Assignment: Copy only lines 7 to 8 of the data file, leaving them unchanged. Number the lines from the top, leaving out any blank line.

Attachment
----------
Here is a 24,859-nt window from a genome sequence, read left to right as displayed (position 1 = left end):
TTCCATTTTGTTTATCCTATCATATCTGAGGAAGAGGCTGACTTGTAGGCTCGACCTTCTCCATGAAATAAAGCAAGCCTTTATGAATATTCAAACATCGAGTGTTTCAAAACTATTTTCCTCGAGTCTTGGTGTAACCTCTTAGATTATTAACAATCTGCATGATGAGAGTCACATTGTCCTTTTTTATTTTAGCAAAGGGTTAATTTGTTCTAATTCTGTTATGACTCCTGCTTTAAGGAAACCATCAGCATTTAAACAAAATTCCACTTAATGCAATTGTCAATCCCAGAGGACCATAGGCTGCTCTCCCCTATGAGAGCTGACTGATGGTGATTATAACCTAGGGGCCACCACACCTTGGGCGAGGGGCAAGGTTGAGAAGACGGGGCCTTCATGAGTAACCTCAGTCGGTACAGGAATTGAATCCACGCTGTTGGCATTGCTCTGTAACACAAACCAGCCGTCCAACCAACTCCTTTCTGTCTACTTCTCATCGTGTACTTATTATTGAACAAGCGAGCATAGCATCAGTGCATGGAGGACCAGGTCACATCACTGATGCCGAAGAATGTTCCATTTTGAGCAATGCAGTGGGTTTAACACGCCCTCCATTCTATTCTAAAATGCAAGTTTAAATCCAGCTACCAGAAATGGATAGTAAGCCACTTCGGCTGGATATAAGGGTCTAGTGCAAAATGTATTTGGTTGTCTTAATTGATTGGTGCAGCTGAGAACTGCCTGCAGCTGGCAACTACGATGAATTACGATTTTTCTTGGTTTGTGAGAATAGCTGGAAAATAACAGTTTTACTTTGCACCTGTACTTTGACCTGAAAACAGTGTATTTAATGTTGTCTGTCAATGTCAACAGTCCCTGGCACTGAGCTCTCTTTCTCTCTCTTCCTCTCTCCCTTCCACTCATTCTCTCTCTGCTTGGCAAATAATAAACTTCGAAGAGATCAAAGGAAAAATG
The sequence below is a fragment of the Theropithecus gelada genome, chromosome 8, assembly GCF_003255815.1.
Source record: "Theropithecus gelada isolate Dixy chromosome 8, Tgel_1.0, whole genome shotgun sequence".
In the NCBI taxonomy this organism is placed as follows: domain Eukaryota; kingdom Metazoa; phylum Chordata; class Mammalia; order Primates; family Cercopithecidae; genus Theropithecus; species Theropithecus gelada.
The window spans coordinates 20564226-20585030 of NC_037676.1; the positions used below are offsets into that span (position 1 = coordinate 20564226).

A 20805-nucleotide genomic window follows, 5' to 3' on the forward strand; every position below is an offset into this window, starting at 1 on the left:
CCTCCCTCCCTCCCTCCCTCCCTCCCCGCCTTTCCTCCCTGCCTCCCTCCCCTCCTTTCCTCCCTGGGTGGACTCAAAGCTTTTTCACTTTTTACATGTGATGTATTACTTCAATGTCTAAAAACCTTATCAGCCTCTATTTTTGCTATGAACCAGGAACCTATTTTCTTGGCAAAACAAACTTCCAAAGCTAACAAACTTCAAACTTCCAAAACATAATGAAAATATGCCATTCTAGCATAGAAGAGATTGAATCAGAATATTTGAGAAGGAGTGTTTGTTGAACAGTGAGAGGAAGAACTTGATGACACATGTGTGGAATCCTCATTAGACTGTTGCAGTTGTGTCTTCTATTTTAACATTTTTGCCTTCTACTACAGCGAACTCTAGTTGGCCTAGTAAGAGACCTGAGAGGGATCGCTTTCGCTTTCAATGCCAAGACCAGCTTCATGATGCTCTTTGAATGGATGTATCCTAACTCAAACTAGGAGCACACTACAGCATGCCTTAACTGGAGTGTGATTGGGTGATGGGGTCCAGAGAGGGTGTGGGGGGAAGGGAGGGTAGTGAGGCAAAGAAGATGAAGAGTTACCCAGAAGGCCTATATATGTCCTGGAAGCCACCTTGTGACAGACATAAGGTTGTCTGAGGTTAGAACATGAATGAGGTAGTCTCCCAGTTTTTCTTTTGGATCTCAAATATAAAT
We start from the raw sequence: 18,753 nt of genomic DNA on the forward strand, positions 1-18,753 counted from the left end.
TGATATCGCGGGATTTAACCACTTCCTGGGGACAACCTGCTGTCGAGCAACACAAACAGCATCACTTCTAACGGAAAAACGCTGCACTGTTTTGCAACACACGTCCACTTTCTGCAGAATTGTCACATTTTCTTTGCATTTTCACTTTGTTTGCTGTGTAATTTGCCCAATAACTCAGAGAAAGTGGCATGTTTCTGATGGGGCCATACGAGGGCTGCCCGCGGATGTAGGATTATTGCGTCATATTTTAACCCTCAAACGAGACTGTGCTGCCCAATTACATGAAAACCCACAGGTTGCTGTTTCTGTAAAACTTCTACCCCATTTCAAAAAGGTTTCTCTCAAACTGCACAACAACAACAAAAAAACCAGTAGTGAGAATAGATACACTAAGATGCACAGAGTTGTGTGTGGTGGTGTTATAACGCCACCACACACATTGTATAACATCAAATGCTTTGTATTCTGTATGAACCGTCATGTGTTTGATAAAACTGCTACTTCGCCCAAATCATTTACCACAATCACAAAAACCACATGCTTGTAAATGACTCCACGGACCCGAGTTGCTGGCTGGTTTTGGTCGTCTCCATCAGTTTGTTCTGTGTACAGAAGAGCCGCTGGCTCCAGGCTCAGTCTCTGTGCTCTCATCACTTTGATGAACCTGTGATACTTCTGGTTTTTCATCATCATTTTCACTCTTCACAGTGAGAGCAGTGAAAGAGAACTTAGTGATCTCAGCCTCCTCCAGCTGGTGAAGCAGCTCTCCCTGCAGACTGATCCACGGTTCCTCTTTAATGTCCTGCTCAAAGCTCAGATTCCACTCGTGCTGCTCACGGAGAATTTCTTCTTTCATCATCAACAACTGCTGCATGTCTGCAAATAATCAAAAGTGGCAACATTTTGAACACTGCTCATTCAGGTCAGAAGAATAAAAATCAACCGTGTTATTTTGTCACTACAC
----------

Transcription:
A 20805-nucleotide genomic window follows, 5' to 3' on the forward strand; every position below is an offset into this window, starting at 1 on the left:
CCTCCCTCCCTCCCTCCCTCCCTCCCCGCCTTTCCTCCCTGCCTCCCTCCCCTCCTTTCCTCCCTGGGTGGACTCAAAGCTTTTTCACTTTTTACATGTGATGTATTACTTCAATGTCTAAAAACCTTATCAGCCTCTATTTTTGCTATGAACCAGGAACCTATTTTCTTGGCAAAACAAACTTCCAAAGCTAACAAACTTCAAACTTCCAAAACATAATGAAAATATGCCATTCTAGCATAGAAGAGATTGAATCAGAATATTTGAGAAGGAGTGTTTGTTGAACAGTGAGAGGAAGAACTTGATGACACATGTGTGGAATCCTCATTAGACTGTTGCAGTTGTGTCTTCTATTTTAACATTTTTGCCTTCTACTACAGCGAACTCTAGTTGGCCTAGTAAGAGACCTGAGAGGGATCGCTTTCGCTTTCAATGCCAAGACCAGCTTCATGATGCTCTTTGAATGGATGTATCCTAACTCAAACTAGGAGCACACTACAGCATGCCTTAACTGGAGTGTGATTGGGTGATGGGGTCCAGAGAGGGTGTGGGGGGAAGGGAGGGTAGTGAGGCAAAGAAGATGAAGAGTTACCCAGAAGGCCTATATATGTCCTGGAAGCCACCTTGTGACAGACATAAGGTTGTCTGAGGTTAGAACATGAATGAGGTAGTCTCCCAGTTTTTCTTTTGGATCTCAAATATAAAT